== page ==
$1.1 Billion Lottery: El Nino Prize Money In Spain Comes At A Price — 20 Percent Income Tax

Five lucky winners of Sunday’s $1.1 billion El Nino lottery in Spain each took home more than $260,000, but their fortune comes at a price: due to the country’s austerity measures, the lottery recipients must pay 20 percent in income taxes.

The El Nino lottery is conducted during the Feast of the Epiphany. “El Nino” refers to the baby Jesus, who, according to Spanish tradition, was visited on the feast day by three kings from the Orient who gave him gifts, the Associated Press reported.

The most anyone can win in the $1.1 billion lottery is $260,240, which was doled out to five people in Alicante, Leon, Madrid, Murcia and Tenerife, the AP said. Each ticket costs $26.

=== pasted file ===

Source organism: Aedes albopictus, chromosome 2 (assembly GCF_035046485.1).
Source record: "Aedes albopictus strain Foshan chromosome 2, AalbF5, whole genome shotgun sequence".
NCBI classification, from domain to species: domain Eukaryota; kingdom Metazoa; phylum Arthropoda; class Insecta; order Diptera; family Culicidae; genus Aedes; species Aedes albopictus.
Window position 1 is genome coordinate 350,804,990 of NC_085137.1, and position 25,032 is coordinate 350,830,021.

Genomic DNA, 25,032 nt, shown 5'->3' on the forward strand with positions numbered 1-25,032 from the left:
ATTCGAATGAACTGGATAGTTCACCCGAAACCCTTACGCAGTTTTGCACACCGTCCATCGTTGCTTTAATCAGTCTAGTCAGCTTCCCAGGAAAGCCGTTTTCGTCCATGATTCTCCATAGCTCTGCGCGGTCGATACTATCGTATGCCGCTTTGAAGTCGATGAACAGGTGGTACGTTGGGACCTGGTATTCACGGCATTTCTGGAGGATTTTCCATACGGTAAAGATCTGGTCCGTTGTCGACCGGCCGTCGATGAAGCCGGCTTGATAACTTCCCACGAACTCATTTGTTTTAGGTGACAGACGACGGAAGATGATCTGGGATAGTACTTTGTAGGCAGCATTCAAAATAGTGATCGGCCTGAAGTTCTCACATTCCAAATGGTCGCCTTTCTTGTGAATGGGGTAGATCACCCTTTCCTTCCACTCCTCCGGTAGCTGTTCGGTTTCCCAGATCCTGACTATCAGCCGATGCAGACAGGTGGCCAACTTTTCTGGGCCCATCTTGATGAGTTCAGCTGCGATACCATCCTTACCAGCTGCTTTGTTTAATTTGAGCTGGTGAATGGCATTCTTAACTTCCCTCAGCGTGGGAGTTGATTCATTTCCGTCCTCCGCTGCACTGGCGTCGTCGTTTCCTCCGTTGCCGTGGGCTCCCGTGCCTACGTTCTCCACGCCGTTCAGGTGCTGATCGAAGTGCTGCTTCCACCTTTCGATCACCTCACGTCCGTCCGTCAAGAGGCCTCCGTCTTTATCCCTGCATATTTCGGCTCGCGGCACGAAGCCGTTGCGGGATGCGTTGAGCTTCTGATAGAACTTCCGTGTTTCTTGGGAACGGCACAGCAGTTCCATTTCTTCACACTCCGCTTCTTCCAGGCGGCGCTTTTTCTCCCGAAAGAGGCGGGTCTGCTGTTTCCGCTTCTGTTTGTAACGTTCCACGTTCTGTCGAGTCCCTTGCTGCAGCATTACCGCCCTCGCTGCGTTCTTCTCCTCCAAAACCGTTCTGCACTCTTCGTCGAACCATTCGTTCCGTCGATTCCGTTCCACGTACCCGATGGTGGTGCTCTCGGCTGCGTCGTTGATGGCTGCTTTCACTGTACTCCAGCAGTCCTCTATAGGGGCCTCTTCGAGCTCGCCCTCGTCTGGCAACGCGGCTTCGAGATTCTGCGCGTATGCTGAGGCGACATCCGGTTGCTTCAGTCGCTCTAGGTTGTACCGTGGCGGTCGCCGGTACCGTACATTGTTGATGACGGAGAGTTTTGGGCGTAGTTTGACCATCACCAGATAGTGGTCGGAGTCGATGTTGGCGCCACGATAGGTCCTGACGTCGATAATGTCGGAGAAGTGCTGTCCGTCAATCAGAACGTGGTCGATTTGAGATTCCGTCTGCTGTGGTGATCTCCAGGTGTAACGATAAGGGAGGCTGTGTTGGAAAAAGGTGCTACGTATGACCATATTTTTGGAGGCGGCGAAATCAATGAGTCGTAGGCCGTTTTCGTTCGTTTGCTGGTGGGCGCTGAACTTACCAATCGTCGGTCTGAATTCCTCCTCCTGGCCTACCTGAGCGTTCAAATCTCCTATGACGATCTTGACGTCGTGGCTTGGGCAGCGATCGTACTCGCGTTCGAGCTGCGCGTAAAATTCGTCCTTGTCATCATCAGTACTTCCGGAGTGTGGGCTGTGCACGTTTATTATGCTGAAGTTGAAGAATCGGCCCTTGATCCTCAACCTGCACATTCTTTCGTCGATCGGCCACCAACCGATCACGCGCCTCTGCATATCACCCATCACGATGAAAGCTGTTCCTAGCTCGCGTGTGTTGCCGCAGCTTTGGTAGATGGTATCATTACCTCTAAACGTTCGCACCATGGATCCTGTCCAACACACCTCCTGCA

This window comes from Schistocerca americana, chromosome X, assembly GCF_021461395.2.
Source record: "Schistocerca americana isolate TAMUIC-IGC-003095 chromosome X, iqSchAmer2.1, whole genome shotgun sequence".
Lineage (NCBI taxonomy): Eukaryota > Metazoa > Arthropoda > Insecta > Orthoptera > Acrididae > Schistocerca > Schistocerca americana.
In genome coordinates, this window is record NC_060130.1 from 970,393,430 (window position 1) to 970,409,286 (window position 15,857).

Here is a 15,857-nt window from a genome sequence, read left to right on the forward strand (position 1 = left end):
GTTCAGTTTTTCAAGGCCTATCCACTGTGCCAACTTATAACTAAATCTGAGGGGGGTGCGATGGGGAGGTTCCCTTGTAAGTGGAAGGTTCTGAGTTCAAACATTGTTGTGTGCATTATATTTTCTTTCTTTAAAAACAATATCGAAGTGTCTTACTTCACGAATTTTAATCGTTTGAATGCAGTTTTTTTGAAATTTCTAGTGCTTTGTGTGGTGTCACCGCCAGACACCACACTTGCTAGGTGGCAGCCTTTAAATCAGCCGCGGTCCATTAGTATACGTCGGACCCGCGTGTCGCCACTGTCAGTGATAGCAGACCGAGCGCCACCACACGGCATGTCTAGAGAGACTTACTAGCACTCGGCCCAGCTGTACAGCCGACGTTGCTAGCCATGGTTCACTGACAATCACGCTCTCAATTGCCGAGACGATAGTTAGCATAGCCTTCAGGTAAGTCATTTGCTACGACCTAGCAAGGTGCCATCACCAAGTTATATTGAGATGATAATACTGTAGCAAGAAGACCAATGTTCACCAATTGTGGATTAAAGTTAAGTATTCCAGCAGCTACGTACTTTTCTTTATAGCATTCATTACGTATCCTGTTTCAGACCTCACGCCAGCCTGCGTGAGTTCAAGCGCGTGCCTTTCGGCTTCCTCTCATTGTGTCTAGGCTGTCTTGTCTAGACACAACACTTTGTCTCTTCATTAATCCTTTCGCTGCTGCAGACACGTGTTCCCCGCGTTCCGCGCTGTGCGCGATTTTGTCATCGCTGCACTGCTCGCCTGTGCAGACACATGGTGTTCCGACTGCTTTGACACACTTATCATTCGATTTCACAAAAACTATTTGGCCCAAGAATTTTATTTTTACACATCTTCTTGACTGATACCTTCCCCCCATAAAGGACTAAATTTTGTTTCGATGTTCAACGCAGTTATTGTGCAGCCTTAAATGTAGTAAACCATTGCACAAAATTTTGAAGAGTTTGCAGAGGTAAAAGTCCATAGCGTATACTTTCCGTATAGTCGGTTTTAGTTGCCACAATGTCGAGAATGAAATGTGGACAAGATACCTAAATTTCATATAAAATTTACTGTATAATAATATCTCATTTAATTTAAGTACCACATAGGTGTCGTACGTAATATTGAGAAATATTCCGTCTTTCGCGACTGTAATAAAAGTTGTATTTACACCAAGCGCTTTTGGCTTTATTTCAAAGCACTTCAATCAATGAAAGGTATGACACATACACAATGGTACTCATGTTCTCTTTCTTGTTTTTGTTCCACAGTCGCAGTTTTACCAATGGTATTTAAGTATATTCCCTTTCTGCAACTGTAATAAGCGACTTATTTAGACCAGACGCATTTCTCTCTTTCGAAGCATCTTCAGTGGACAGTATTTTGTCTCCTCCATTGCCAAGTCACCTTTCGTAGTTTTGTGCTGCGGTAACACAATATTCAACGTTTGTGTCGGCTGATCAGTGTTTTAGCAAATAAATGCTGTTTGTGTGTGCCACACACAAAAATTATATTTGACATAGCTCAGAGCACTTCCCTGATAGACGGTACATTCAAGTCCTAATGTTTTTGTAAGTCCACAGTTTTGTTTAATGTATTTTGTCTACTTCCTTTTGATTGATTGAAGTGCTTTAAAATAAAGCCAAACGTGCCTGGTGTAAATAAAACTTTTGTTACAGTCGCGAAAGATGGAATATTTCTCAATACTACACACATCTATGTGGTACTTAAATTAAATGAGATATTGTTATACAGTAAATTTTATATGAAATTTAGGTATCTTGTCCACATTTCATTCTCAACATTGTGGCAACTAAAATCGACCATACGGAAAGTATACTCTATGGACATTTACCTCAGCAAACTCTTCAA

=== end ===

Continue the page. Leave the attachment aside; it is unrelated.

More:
A chunk of their winnings will go toward income taxes after Spain implemented austerity measures that include a 20 percent tax on any lottery winnings above $3,250.

In one ticket office in Alcoron, a suburb of Madrid, $52 million in winnings was awarded among 200 ticket holders, the AP reported.

On the day of the $1.1 billion lottery, crowds gathered at the office to cheer their neighbors’ good fortune.

“I am very excited because I really needed this,” said a woman who only identified herself as Josefina and was one of three winners in the crowd, the AP reported.

While the El Nino lottery doles out a combined $1.1 billion, it’s not the biggest lottery in Spain.

That distinction goes to El Gordo, or “The Fat One,” which is held on Dec. 22 and awards three times as much lottery prize money as El Nino, the AP reported.

Last year, $3.3 billion was distributed during El Gordo. 

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